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1980s Jo'burg Punk From 'National Wake'

An in-depth look at late 1970s/early 1980s mixed-race Johannesburg punk band National Wake's only album, which has now been re-issued.


Oscar Wilde said, “An ethical sympathy in a writer is an unpardonable mannerism of style.” 999 times out of 1,000 he's correct, especially when that ethical sympathy takes on a political coloration. But when the unjust apportionment of power is part of the atmosphere you move through, things change. And I don't mean part of your atmosphere in an I read an Alexander Cockburn column once type way, I mean it in a shut the f-cking window Jesus go out the back way

It was the latter atmosphere in which the South African punk band National Wake arose. Thirty years ago they released their eponymous album. Now, in the wake of the documentary Punk in Africa, they have remastered it and re-released it.

National Wake came about in 1978 Johannesburg when architecture student and guitarist Ivan Kadey and brothers Punka (drums) and Gary (bass) Khoza began playing together, accreting musicians as they went along and even adding horns and strings in places. All the musicians that became involved in the band were extraordinary players. A lot of punk bands say, “We can't, let's do it anyway,” but National Wake said, “We can, let's do it anyway.”

They combined folk and Southern African music with soul and funk in a punk matrix, creating something wildly experimental, yet somehow inevitable. They played the alt club circuit and the township circuit, neither one of which was common for a biracial band, which was not common either, to put it mildly.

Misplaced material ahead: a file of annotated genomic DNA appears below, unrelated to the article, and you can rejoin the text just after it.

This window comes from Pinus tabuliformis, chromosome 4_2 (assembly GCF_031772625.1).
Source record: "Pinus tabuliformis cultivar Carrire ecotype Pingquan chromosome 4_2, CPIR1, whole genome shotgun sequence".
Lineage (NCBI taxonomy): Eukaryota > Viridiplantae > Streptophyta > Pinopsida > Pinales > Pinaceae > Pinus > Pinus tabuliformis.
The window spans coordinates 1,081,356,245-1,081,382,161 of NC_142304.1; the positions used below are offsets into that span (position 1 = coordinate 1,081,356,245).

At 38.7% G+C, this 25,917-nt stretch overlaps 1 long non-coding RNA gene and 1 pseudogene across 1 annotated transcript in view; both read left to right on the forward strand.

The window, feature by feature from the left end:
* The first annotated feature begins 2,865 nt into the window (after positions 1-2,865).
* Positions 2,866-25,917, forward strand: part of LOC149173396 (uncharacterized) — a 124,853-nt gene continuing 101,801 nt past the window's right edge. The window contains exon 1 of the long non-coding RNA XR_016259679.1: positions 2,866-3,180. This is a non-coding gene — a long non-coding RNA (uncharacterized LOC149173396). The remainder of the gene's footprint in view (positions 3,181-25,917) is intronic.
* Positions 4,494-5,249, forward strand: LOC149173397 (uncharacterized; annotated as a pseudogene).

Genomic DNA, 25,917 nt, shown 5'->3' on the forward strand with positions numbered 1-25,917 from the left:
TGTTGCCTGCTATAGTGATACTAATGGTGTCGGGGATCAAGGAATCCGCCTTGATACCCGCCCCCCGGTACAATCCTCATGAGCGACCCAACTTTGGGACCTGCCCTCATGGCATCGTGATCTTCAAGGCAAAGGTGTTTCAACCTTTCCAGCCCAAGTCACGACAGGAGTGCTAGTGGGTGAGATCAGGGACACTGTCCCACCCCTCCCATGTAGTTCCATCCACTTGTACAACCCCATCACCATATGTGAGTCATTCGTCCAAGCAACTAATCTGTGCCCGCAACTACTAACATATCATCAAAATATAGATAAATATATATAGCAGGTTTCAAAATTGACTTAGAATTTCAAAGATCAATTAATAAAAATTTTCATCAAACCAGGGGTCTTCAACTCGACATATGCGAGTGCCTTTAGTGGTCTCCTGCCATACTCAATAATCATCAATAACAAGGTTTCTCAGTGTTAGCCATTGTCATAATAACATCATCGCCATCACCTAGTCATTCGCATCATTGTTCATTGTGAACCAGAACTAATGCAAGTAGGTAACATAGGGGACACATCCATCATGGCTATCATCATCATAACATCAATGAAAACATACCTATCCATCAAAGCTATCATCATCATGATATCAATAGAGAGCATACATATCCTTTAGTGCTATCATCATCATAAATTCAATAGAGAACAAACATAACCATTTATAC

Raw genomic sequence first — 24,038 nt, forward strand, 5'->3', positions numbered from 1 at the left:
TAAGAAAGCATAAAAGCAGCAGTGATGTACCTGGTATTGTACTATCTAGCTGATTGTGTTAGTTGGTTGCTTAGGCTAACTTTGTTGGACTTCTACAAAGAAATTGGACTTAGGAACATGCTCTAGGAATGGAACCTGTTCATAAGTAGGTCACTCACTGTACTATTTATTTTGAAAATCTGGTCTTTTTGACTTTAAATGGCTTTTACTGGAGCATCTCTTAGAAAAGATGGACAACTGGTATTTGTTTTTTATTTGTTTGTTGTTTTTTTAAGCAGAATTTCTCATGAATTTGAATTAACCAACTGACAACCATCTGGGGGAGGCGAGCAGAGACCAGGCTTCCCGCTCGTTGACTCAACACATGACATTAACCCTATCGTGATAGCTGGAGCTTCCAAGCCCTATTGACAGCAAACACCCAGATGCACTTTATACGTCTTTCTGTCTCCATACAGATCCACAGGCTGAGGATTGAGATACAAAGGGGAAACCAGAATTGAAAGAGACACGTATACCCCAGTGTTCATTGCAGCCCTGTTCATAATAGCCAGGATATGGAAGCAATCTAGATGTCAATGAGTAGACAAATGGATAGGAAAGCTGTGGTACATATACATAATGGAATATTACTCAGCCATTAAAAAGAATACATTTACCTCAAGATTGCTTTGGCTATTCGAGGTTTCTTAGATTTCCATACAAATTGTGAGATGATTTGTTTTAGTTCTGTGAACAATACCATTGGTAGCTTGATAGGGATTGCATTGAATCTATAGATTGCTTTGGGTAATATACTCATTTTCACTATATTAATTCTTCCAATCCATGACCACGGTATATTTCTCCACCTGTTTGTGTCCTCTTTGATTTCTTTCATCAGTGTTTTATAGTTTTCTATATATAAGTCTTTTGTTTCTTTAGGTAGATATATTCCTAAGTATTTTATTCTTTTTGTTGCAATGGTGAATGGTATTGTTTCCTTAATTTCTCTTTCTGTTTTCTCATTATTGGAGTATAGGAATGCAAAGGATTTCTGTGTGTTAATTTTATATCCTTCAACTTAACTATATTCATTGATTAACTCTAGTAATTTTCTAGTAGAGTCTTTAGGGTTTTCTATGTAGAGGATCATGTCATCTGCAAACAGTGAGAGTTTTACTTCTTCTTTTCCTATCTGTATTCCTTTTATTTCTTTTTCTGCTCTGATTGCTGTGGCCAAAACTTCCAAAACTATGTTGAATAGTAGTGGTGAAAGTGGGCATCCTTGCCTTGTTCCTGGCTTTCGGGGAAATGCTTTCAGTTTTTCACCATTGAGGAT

Their only album, National Wake was released in 1981. It did not get great penetration internationally, given the difficulty of making music in a multiracial band at the time in that place. The racial element made it hard to play without harassment and the growing isolation of South Africa made international touring essentially impossible. And that's a shame, because the record is a whole new world for most, a world worth moving in.

Any review that talks about one band in terms of another is unfair. It's misleading. It doesn't mean this review wont touch on similar groups, just that it is insufficient. National Wake sounds like no one so much as National Wake. Listening to the album (the album, not the songs — “I don't hear a single here!” and neither will you) is to enter a unique musical space, a refreshing one at times and at other times challenging. But it is its own thing.

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"Even though it all ties in together, the whole project isn't just one sound. The production is so layered that each sound peaks depending on your mood. There are different textures because of the features and that gives it different moods. Like, "Whispering To the Moon" with The Hics just adds that pop of colour to the record. With my first two projects I had no features, I probably had one feature across my debut album and EP. Approaching these features was kind of like going outside and playing with my friends. I feature everybody off an organic process and I had to experience a real moment with you. These are some of my favourite artists in the world and I think it's just ridiculous that it all happened on my project. Then the producers. Some who've worked on some of the greatest projects like Forest Hills Drive or Good Kid, M.A.A.D City, alongside producers that worked on Yellow by Shane Eagle. Having them all on one project has some significance. This is basically me saying 'When I do features, look who I want to be around.'"

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"Instead of letting my experiences become my downfall, I kind of use them as my strength. On songs like "Evolve", being able to scream and let that out means when I'm done recording it doesn't affect me. It's therapeutic, and being able to rap those lyrics empowers me and also empowers the listener at the end of the day. It does take something for me to create those records 'cause sometimes you need to say the right thing for someone to get the message. On 'Story Time' especially, the production is very hard and there's almost this futuristic way of telling a story. I'm tapping into that when I say 'I had to lose my father in order to find the keys to the cage.' So the thing that I lost actually gave me direction. I just tell my true life story and put it into the music, that's what's gotten me to this point."

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